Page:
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This article describes how to merge multiple Shapefiles using the free Quantum GIS software. It also describes how to create an interactive layered map using StatPlanet.

Demo with 4 map layers       Download this example

The following two steps are required to prepare the multiple layer map:

  1. Prepare multiple Shapefiles to be merged into a single map
  2. Prepare the attribute table of the merged Shapefile (the DBF file)

These two steps explain how to turn them into an interactive map:

  1. Prepare StatPlanet to handle the merged shapefile
  2. Prepare data for importing into StatPlanet

In a nutshell: creating a multi-layer interactive map

The layered map works by making map areas with no data invisible. This allows one to selectively hide layers of map areas for which there is no data. It is achieved by setting the variable ‘MAP-ND-TR’ to ‘TRUE’, found in the ‘Settings’ worksheet of the StatPlanet Data Editor. Data is then imported layer by layer, selectively filling only columns (i.e. map areas) that are relevant to that layer. Columns that have no data are not shown. This means that when all objects from all relevant layers are merged into a single Shapefile, StatPlanet can be made to display information for selected objects simply by not putting any data in the columns that relate to other layers.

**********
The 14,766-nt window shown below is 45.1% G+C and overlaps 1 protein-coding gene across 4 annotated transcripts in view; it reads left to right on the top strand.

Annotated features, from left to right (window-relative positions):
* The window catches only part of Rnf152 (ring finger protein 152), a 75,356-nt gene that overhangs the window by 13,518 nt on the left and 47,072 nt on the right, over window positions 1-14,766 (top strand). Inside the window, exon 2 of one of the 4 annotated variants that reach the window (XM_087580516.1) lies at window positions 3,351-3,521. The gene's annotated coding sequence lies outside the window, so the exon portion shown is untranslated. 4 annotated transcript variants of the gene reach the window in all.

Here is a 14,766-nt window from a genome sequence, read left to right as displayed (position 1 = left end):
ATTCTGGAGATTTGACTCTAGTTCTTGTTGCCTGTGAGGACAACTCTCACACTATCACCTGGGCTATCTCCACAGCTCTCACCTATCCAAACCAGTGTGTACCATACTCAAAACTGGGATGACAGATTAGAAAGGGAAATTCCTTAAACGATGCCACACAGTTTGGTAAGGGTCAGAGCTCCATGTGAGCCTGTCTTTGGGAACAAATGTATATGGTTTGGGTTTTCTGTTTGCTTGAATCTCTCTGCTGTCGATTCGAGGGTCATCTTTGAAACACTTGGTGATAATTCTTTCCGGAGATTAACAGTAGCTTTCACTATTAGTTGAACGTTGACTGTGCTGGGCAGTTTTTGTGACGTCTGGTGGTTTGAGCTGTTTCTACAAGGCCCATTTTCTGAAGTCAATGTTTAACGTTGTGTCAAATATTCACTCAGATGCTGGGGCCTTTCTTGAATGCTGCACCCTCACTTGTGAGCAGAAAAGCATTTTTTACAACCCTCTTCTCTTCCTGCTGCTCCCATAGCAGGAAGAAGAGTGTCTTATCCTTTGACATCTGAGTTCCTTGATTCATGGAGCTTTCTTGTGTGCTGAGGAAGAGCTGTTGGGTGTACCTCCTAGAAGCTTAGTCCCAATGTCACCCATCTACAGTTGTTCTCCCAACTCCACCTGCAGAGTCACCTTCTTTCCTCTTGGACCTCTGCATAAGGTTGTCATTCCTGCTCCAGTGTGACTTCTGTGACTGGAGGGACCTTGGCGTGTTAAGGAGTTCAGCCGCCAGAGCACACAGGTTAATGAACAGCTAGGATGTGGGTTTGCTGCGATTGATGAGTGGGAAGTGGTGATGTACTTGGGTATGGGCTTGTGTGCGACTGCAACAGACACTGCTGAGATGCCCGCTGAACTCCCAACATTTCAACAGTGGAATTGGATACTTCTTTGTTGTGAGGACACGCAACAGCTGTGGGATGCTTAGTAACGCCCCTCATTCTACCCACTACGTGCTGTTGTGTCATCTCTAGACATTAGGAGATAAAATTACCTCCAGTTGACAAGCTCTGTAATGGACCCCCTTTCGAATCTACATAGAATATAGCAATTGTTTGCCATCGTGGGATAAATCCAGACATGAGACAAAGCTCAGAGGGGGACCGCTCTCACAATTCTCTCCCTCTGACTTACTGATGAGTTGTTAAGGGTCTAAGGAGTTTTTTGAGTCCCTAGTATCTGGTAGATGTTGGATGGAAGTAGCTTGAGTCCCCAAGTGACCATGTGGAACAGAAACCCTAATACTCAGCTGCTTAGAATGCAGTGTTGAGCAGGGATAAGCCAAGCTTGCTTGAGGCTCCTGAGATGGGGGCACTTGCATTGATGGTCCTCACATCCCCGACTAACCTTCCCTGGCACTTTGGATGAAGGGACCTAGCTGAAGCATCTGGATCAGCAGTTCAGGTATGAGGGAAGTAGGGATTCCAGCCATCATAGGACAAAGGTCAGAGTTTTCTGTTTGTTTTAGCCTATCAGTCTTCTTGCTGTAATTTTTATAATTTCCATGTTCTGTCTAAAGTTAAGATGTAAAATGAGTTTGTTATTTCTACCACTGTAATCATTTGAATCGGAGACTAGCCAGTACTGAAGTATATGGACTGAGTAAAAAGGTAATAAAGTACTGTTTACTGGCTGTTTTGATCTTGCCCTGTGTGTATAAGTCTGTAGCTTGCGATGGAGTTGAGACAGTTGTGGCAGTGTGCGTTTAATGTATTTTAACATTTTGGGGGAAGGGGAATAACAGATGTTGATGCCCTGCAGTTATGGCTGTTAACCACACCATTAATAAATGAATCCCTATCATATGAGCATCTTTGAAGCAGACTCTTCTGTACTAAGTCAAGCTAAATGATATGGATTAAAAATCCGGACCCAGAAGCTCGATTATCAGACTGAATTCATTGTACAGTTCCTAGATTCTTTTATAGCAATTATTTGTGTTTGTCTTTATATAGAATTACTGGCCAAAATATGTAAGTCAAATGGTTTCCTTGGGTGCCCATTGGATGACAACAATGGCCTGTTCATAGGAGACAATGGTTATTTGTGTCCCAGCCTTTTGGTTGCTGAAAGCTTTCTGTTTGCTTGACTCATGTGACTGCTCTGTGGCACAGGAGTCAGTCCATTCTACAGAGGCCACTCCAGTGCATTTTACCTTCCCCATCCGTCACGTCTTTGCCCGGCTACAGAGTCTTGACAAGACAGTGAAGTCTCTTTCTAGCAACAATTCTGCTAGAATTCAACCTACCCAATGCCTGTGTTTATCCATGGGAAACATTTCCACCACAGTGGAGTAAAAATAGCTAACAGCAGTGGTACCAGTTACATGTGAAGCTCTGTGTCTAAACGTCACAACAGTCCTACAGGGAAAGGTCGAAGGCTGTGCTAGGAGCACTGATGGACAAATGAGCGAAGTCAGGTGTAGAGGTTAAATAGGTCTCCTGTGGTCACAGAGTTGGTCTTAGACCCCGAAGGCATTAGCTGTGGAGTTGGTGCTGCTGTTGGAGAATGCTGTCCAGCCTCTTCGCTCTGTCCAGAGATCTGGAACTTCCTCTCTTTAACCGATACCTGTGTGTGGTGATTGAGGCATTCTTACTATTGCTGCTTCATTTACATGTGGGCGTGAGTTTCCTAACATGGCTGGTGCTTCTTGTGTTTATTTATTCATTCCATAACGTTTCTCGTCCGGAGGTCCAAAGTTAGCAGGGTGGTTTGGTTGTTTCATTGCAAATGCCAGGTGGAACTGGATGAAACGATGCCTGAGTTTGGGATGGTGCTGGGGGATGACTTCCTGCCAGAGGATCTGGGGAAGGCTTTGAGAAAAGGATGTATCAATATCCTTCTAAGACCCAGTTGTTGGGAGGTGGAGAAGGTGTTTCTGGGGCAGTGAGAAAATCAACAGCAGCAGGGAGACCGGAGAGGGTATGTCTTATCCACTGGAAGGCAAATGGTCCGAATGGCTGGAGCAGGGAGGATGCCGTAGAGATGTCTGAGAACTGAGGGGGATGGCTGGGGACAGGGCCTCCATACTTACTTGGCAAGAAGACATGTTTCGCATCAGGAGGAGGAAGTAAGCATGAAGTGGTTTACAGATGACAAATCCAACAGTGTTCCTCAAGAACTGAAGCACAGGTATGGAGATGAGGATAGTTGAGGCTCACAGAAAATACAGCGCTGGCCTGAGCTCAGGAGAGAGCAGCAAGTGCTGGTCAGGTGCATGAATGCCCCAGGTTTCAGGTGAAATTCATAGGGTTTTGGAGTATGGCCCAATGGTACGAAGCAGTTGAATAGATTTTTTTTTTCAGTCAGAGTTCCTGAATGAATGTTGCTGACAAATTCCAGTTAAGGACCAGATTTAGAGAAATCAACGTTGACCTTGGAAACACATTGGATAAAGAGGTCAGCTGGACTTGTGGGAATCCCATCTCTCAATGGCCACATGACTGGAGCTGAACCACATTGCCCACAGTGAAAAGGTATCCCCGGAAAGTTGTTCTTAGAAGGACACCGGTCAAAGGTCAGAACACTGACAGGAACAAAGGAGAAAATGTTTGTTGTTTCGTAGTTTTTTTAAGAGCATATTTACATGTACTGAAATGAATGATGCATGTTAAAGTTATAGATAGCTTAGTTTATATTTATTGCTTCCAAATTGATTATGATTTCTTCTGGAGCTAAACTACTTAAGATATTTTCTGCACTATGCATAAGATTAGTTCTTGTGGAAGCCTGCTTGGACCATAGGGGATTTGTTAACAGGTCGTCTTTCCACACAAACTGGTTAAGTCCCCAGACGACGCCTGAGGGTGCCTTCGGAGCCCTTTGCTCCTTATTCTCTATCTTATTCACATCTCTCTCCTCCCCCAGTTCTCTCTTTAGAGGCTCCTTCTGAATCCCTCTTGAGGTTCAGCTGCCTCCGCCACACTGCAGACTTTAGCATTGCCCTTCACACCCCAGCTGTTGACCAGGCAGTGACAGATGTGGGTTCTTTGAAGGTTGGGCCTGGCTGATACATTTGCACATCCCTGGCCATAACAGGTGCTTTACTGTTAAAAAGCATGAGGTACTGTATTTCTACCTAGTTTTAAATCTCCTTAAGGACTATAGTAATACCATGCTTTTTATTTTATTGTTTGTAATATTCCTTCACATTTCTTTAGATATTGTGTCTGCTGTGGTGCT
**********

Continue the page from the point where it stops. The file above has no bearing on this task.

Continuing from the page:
Tools & knowledge required

  • It helps if you are already familiar with the standard StatPlanet process for setting up a single Shapefile and importing data into the map using the StatPlanet data editor. See also the StatPlanet Quick Guide.
  • Quantum GIS is used to merge the Shapefiles in this example. This task can be completed using other GIS software, including MapWindow. It helps if you are familiar with Quantum GIS or MapWindow GIS, including viewing attribute tables and re-projections.